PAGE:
The Legend of Zelda: Oracle of Seasons/Ages Interview with Director Hidemaro Fujibayashi - Game Design Gazette

Thursday 6 July 2017

The Legend of Zelda: Oracle of Seasons/Ages Interview with Director Hidemaro Fujibayashi

This interview originally appeared as part of Nintendo’s Nintendo Online Magazine in Japan in 2001.

The subject of the interview is The Legend of Zelda: Oracle of Seasons/Ages director Hidemaro Fujibayashi, who was a staff member of Capcom at the time and had previously designed Magical Tetris Challenge.

Back in the day, Capcom’s Yoshiki Okamoto (Street Fighter II) founded an internal scenario-development studio named Flagship, of which Fujibayashi was a part. Flagship were contracted by Nintendo to work on a series of new Zelda games for portable Nintendo hardware, and began with The Legend of Zelda: Oracle of Seasons/Oracle of Ages. Fujibayashi acted as “Planner” (the Japanese term for designer) on the two games, marking his first stint on Zelda.

Fujibayashi would later go on to direct The Legend of Zelda: Four Swords, The Minish Cap, Skyward Sword, and of course Breath of the Wild.  Read on for the interview.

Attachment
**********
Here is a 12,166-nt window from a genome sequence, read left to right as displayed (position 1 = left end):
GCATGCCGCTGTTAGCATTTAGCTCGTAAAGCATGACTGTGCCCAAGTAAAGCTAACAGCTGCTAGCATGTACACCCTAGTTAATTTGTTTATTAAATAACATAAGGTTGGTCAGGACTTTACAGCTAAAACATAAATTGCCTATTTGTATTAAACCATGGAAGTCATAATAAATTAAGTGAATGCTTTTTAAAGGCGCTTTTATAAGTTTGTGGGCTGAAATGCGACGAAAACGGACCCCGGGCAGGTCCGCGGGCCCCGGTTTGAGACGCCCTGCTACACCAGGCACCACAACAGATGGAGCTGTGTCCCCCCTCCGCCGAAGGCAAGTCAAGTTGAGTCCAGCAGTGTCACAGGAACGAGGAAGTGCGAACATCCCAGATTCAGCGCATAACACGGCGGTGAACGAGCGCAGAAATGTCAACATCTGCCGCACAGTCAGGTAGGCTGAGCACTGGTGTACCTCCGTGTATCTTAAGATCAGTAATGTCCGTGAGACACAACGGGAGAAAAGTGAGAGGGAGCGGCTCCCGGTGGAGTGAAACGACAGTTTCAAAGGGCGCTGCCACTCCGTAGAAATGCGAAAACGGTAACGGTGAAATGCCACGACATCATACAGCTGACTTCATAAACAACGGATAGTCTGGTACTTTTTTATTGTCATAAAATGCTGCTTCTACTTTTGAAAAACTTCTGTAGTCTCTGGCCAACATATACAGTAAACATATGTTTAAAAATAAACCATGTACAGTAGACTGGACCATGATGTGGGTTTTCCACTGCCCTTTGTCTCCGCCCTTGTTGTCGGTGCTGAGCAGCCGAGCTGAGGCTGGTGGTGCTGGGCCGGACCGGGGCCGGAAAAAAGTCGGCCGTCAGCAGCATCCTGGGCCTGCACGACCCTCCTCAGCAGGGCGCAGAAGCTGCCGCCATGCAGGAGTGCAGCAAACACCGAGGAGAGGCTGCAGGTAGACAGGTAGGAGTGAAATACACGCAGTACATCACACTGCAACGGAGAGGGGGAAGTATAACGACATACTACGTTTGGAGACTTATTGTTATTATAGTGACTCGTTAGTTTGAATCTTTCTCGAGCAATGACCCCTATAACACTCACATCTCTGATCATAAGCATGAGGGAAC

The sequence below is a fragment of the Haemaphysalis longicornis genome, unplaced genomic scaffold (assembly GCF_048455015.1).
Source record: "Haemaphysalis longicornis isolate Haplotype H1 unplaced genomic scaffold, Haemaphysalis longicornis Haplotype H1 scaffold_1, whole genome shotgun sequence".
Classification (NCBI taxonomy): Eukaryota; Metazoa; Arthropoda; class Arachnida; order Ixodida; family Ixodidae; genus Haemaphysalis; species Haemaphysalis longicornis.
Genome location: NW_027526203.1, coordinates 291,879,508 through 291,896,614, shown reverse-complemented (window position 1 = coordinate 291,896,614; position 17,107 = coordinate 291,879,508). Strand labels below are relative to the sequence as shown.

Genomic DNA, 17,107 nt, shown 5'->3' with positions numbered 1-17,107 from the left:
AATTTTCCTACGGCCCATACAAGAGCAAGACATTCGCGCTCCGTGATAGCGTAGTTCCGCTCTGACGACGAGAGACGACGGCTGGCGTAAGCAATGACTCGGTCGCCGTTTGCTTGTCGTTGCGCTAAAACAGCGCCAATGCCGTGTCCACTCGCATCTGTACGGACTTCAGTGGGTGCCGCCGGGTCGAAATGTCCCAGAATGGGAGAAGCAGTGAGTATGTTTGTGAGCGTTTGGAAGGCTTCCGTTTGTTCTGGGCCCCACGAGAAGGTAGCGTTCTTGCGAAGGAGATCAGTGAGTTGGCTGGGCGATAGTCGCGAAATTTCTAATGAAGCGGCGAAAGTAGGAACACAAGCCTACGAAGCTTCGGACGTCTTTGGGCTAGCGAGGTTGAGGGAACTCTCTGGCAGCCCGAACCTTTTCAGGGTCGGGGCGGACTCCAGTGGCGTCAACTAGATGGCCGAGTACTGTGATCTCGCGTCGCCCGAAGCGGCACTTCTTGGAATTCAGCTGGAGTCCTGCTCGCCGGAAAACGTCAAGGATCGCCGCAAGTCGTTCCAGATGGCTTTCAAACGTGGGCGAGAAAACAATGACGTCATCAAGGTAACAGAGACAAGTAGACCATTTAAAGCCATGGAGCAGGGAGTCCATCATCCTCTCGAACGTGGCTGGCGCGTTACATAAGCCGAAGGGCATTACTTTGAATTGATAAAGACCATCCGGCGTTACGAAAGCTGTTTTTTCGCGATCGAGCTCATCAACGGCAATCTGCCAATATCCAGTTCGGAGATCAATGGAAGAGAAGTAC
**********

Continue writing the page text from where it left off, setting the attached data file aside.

Q: I hear that this new Zelda’s development began at Capcom.

Fujibayashi: Yes. From what I heard, our Okamoto [Executive Director Yoshiki Okamoto] told Mr. Shigeru Miyamoto, “I’d like to create a Zelda at Capcom.” That was about two years ago. After that, the staff without a project on their hands started to create a 2D game based on the Famicon Legend of Zelda. The concept was to convey the greatness of the Famicon generation Zelda to the current generation.

Q: Fujibayashi-san, were you a Zelda fan, too?

Fujibayashi: Yes. In the case of the Famicon game, I went straight to the toy store to buy it. I remember running to buy it, fist tight around my New Year’s money.

Q: Did you participate in the [Oracle] project from the get-go?

Fujibayashi: At first, I participated as a kind of secretary that put all the ideas together. Back then, I was only an open ear to the concepts being tossed about, but I  gradually began to take part in the actual development of the game. The idea was first to make a presentation to Mr. Miyamoto, so I wrote a proposal based on Okamoto’s concept.

Q: Had the game’s contents already been decided upon at the time of the proposal?

Fujibayashi: The core of the game was pretty much decided. That is to say, the fact that it would be on the Game Boy Color, the use of the four seasons, and the decision to retain the feel of the 2D Zelda games. It was also decided that it would be a series, so I thought the link system up as a way to make use of that idea. I wanted, for example, that if you missed an enemy in the first game, you would encounter it in the next one. That’s the kind of game I wanted to make it. Zelda is a game with a solid world, so I thought we could express the characters’ “existence” like in the N64 games on the Game Boy, too.